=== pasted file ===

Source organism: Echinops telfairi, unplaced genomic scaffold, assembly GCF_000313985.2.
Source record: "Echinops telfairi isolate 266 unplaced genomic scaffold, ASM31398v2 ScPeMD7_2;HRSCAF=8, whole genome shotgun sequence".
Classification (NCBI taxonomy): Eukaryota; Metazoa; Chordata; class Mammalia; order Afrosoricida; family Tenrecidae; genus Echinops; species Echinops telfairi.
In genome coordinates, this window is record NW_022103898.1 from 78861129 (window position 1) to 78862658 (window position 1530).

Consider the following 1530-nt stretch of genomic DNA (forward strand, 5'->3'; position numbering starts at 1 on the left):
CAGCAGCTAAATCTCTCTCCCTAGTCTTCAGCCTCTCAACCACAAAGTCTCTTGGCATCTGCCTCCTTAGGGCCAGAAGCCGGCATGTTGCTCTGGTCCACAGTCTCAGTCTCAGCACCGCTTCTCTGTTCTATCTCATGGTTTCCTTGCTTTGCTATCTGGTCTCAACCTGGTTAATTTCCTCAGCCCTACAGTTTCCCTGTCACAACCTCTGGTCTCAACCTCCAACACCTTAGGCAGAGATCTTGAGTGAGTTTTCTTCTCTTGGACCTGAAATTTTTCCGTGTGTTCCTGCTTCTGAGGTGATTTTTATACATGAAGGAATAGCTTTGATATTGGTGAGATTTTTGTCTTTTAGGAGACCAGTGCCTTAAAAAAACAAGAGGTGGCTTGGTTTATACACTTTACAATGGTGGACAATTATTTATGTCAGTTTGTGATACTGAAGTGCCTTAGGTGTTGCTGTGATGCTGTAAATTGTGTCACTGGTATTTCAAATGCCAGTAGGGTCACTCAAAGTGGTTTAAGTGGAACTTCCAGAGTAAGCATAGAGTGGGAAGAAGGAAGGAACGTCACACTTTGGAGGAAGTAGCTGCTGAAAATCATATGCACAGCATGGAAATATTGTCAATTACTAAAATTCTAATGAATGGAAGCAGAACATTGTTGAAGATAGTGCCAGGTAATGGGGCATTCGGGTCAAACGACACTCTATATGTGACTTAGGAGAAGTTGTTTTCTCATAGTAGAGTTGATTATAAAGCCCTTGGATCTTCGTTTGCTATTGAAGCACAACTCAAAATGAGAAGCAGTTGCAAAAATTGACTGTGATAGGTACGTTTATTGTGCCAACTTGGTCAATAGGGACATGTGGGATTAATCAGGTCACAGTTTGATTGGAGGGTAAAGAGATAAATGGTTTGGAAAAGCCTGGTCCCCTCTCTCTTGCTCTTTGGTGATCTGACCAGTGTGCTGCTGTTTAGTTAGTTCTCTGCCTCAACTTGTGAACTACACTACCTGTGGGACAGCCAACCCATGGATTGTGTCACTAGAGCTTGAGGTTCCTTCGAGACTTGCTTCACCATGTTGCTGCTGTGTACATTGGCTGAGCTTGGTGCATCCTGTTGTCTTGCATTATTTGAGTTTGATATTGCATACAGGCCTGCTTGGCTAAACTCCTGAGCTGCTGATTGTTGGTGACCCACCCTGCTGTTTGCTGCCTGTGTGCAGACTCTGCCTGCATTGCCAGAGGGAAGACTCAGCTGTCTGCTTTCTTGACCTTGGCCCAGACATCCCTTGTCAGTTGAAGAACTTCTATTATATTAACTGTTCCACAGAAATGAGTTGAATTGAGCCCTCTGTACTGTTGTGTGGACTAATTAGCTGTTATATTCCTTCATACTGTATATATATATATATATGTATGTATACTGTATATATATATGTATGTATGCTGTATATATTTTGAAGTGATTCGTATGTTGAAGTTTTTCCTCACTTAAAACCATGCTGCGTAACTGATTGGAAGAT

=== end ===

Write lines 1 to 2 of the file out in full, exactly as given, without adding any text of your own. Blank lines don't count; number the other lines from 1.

Source organism: Echinops telfairi, unplaced genomic scaffold, assembly GCF_000313985.2.
Source record: "Echinops telfairi isolate 266 unplaced genomic scaffold, ASM31398v2 ScPeMD7_2;HRSCAF=8, whole genome shotgun sequence".